Set of armour Jimbaori (armour surcoat) .

.

.

.

Colossal statue of a winged lion from the NorthWest Palace of Ashurnasirpal II Statue of Ashurnasirpal .

A charioteer and horse The siege and capture of the city of Lachish in 701 BC .

The Black Obelisk of Shalmaneser .

Silver bull Gold figurine of a hittite god .

.

relating part of the Epic of Gilgamesh .The Flood Tablet.

An unique ancient map of the Mesopotamian world .

lying in the corner of a chamber above the right shoulder of a man. Its original function is not yet understood .A mysterious object with one of the earliest representations of a Sumerian army j This object was found in one of the largest graves in the Royal Cemetery at Ur.

.

The 'Ram in a Thicket' j The tube rising from the goat's shoulders suggests it was used to support something. most likely a bowl. .

two players competed to race their pieces from one end of the board to another. We also know that rosette spaces were lucky.html Wanna play? j According to references in ancient documents. Pieces were allowed on to the board at the beginning only with specific throws of the dice.co. .mesopotamia.http://www.uk/tombs/challenge/cha_set.

The 'Queen of the Night' Relief

original

reconstruction

An iron helmet covered with decorative panels of tinned bronze An iron helmet covered with decorative panels of tinned bronze .replica .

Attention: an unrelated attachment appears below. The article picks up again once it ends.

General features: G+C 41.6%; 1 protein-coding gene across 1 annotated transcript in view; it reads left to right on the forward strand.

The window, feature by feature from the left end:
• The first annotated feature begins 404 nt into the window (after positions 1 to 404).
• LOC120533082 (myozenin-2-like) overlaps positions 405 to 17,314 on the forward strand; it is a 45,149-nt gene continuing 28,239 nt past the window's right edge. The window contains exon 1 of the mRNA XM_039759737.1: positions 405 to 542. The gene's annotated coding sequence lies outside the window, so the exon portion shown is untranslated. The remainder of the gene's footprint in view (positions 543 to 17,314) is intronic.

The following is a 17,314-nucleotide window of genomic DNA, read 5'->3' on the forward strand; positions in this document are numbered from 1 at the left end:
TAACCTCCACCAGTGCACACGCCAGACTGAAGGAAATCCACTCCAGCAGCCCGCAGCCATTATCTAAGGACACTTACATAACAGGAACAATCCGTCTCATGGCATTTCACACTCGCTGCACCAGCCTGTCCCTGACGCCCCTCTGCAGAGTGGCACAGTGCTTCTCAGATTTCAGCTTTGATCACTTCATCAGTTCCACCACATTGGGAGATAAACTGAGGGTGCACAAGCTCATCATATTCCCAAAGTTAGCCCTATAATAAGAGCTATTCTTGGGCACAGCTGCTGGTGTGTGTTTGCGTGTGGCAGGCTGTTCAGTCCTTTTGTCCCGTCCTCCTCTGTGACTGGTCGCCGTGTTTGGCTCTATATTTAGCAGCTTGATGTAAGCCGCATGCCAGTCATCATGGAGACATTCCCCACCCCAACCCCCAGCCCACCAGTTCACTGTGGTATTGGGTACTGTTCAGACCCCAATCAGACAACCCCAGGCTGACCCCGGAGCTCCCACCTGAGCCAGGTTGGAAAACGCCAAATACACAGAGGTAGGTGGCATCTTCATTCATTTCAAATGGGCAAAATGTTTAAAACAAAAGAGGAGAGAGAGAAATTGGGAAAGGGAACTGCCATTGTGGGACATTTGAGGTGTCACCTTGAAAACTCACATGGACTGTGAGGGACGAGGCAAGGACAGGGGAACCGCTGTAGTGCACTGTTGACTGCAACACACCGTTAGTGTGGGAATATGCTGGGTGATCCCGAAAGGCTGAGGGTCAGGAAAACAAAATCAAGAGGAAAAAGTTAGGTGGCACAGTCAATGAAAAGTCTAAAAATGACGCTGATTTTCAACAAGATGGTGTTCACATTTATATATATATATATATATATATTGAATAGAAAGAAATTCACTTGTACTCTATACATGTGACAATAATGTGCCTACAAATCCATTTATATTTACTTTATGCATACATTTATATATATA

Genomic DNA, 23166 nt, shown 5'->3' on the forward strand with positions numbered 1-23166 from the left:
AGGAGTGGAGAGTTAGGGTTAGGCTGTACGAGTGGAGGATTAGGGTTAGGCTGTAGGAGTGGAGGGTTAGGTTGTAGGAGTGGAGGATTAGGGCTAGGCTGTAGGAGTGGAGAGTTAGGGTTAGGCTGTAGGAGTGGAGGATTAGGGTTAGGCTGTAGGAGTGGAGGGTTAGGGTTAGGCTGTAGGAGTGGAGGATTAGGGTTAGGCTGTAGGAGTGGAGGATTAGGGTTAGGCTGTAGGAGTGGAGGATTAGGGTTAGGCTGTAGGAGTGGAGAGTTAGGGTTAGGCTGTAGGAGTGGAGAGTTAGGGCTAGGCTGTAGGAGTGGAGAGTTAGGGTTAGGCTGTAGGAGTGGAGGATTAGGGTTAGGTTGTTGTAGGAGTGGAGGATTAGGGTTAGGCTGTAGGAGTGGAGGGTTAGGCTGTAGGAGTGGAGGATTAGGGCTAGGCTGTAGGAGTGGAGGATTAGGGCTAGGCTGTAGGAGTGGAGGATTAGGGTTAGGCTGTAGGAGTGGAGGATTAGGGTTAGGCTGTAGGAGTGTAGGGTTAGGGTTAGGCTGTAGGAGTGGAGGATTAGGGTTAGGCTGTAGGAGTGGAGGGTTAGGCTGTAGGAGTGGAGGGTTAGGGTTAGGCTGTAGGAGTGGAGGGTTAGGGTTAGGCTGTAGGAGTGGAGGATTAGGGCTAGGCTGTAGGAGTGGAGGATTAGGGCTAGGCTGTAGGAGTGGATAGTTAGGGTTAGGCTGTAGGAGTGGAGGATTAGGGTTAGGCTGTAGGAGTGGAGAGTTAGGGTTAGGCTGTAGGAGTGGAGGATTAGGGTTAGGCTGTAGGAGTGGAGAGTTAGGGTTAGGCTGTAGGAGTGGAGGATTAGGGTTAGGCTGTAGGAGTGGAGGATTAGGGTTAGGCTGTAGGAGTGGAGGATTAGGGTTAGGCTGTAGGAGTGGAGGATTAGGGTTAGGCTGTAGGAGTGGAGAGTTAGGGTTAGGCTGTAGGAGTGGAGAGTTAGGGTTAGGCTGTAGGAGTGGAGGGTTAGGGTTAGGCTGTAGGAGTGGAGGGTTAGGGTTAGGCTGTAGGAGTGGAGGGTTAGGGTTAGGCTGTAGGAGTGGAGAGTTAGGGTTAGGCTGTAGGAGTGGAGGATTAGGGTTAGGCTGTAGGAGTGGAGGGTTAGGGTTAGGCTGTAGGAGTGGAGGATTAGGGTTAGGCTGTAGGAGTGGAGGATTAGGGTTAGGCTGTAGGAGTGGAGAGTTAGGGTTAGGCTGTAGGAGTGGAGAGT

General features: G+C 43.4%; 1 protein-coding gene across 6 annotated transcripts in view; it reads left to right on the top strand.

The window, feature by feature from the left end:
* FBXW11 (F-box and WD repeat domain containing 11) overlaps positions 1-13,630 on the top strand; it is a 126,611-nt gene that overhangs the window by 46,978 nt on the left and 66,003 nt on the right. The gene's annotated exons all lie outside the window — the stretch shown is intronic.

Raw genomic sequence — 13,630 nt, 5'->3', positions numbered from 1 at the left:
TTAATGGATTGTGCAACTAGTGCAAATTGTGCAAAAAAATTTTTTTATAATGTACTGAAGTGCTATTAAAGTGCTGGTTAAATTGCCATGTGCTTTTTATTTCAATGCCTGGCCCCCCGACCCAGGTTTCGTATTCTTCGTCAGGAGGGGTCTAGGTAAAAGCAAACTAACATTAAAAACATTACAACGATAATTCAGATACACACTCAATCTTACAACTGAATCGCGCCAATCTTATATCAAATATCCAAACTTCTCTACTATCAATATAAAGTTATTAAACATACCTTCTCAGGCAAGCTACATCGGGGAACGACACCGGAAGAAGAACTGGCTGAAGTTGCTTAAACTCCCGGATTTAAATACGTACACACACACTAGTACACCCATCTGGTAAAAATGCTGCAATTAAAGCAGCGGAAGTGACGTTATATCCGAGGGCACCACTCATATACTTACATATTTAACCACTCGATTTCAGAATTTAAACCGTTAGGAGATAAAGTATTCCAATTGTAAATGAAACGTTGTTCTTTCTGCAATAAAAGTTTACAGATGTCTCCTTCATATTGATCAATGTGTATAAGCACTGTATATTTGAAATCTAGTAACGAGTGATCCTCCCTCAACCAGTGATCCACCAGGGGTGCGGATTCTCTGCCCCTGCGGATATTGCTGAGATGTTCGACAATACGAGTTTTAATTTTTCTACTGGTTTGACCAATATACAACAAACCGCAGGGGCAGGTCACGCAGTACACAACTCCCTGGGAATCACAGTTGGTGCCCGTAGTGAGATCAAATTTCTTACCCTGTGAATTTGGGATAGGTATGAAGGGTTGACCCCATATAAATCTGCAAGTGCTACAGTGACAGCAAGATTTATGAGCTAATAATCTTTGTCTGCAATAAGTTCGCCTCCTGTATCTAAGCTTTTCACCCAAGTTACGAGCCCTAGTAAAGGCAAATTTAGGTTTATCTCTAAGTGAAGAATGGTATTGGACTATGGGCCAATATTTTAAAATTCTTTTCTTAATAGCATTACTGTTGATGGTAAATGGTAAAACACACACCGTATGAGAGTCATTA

Gold coins and ingots from the ship-burial at Sutton Hoo .

The Strickland Brooch .

Applied brooch Silver disc brooch of Ædwen .

The only known censer of Anglo-Saxon origin .

Purse lid from the ship-burial at Sutton Hoo .

Typical clothes fastener of early medieval Ireland Irish religious relic found in London solicitor's office The Londesborough Brooch .

Icon of St John the Baptist .

Chess pieces .

The Enlightenment was an age of reason and learning that flourished across Europe and America from about 1680 to 1820 Enlightenment Room .

with each other. The displays in Room 24 explore different approaches to our shared challenges as human beings. focussing on how diverse cultures seek to maintain health and wellbeing. the animal kingdom. The displays consider different approaches to averting illness. . danger and trouble. and investigate people's reliance on relationships . spiritual powers spirits and the world around us.People throughout the world deal with the tough realities of life in many different ways.

Diablada dance mask The Diablada is a deep religious dance that originally comes from Oruro.aspx .britishmuseum.or g/explore/highlights/highlight _objects/aoa/d/diablada_danc e_mask. Bolivia. probably beginning in the 18th Century. when the Oruro miners decided to declare saint Virgin as Patron Saint of the workers and to dance disguised as devils precisely to avoid provoking the anger of the mine¶s "TIO" (Uncle). http://www.